Dosing Regimen of 5 Days On and 2 Days Off Controls HIV in Young People
At the 2015 Conference on Retroviruses and Opportunistic Infections (CROI) in Seattle, results from the 11-country BREATHER Study showed viral control in the great majority of youth who took their regimen for five days but then skipped two. This may offer younger patients a novel way to keep HIV under control while addressing common adherence issues seen in many youth.
However, the study researchers greatly caution against using this short-cycle dosing strategy until more data is collected to confirm that it's safe. These 48-week results apply only to youth on Sustiva-based regimens with well controlled HIV and no viral rebounds before starting the new dosing. Nearly all of the youth will be followed for another 96 weeks.
BREATHER followed 199 youth aged 8-24 years, all of whom took a regimen that included Sustiva (efavirenz). One out of five was 18 or older. Half were randomized to take their regimens daily as they had been doing up to study entry while the other half adopted the novel short-cycle dosing of 5 days on and 2 days off ... essentially the week on with the weekend off.
Everyone who enrolled had already had at least one year of viral loads below 50 copies. None had ever had a viral rebound while on treatment with efavirenz (which greatly reduces the risk for resistant HIV). Everyone had blood work done at 0, 4, 12, 24, 36 and 48 weeks. Just over half were male with median CD4 counts of 793.
After 48 weeks, six on the 5-on/2-off schedule and seven on the daily schedule had developed detectable viral loads >50 copies. When looking at viral loads >400 at week 48, two on the novel dosing and four on daily dosing had viral rebounds. There were no significant differences in lab side effects or inflammation markers between the two groups.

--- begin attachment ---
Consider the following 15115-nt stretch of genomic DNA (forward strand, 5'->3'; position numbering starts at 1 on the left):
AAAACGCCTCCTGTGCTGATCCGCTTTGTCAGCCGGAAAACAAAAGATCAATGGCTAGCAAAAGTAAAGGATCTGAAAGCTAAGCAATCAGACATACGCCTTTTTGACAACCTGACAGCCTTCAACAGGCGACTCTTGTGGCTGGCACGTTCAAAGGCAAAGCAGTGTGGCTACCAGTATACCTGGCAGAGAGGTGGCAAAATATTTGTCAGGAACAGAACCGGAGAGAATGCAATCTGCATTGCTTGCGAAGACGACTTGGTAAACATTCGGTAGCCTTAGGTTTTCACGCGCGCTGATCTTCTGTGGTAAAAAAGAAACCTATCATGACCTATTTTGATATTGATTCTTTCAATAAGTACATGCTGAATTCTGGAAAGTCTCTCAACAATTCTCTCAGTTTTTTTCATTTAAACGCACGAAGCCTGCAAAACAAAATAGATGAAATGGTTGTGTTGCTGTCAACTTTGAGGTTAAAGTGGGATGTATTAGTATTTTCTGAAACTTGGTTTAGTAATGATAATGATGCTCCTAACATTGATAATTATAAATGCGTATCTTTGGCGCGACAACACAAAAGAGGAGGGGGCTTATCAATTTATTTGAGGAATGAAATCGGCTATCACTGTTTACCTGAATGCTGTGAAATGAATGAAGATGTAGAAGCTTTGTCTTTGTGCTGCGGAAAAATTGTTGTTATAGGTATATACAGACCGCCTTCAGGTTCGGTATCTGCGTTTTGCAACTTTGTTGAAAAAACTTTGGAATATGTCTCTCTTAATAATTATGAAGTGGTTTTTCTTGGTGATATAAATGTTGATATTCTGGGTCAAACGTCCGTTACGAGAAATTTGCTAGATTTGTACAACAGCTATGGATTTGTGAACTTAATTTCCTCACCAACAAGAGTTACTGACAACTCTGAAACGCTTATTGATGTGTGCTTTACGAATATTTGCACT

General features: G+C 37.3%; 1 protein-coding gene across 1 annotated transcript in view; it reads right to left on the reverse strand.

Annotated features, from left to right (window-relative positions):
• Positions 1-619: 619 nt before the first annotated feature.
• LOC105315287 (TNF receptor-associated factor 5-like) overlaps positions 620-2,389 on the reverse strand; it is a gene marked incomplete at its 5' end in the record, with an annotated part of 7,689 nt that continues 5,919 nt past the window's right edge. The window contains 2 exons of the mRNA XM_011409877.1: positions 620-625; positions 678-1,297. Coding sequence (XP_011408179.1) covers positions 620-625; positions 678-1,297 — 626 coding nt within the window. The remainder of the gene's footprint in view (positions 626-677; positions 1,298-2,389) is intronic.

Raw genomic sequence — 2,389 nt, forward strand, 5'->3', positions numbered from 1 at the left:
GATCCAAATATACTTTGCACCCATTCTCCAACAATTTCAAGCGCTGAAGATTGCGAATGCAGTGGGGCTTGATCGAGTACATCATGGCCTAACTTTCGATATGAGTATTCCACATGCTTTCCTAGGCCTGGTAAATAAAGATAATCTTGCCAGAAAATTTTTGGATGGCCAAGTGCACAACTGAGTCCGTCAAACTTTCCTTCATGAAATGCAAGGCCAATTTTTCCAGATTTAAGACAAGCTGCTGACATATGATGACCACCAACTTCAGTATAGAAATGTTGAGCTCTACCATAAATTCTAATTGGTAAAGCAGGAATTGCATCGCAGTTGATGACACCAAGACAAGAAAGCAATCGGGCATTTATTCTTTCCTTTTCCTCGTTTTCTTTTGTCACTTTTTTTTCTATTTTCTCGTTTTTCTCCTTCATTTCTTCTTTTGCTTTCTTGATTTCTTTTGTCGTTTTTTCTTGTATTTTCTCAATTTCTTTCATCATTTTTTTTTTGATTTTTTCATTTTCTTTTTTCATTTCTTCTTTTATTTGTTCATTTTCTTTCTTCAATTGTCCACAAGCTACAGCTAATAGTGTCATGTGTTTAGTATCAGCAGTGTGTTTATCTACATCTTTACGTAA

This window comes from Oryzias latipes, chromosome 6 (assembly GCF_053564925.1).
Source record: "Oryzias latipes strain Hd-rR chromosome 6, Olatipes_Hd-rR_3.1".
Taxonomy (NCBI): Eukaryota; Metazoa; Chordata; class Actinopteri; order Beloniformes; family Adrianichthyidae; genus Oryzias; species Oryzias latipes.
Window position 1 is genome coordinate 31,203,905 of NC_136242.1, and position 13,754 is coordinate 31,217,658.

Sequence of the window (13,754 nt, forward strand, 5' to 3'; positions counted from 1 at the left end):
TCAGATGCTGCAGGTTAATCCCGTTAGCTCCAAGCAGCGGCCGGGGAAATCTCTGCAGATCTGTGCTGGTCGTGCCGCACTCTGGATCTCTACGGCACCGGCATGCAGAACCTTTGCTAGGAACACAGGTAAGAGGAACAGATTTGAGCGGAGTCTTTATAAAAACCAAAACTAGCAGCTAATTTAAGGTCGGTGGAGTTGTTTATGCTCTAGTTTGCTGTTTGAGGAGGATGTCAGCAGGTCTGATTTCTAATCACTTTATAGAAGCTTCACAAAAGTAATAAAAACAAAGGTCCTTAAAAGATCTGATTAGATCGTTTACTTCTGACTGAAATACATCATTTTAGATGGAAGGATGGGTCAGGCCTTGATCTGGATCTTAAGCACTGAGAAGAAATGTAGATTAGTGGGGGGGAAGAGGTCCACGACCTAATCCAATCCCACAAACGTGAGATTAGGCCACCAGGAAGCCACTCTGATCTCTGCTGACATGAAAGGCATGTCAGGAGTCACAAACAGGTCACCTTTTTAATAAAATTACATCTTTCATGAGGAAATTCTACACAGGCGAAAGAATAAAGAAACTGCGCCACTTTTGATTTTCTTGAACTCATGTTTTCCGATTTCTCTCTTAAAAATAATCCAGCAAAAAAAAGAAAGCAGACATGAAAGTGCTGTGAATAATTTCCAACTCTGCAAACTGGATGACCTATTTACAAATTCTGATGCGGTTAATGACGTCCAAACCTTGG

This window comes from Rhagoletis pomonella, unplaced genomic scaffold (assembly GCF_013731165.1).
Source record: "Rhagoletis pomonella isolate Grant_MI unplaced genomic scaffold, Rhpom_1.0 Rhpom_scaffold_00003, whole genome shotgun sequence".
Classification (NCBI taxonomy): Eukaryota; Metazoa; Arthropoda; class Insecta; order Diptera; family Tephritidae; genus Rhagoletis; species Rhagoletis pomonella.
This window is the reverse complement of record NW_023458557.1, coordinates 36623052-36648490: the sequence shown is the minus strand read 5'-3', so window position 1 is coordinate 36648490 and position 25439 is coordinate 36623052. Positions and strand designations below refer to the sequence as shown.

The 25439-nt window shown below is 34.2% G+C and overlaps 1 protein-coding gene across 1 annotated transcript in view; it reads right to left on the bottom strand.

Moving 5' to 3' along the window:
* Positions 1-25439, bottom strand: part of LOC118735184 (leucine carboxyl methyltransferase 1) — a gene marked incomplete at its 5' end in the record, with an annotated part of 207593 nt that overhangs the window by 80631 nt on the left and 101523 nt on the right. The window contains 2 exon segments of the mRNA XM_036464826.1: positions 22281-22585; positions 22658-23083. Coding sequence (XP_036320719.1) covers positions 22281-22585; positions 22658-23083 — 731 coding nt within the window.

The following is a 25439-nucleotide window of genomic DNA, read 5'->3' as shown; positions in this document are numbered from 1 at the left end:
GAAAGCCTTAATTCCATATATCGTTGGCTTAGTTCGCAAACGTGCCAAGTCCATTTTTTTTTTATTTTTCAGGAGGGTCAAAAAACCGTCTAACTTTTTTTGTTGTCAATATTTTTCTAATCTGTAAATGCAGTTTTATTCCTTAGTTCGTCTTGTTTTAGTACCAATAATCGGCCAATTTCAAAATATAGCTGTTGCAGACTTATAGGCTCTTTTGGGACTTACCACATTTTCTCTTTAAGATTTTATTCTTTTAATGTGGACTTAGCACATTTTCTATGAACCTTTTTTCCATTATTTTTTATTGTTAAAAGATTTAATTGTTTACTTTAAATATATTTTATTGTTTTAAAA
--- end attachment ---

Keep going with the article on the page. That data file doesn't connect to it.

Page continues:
The presentation mentioned that 3 out of 4 of those on the novel schedule said it made their lives a lot easier. They also said their side effects had eased up over the weekends on the new schedule.
Other studies that have looked at weeks or months off treatment (structured treatment interruptions, or STIs) have shown poor results, with increased risks of AIDS- and non-AIDS-related conditions. However, the BREATHER Study researchers were clear to state that this was not an STI study. Again, they greatly caution against anyone -- youth or older -- to attempt this dosing schedule until more long-term follow-up study can ensure this is a safe and effective strategy over time.
K Butler, et al. "ART With Weekends Off Is Noninferior to Continuous ART in Young People on EFV+2 NRTI". 2015 CROI, Seattle, WA.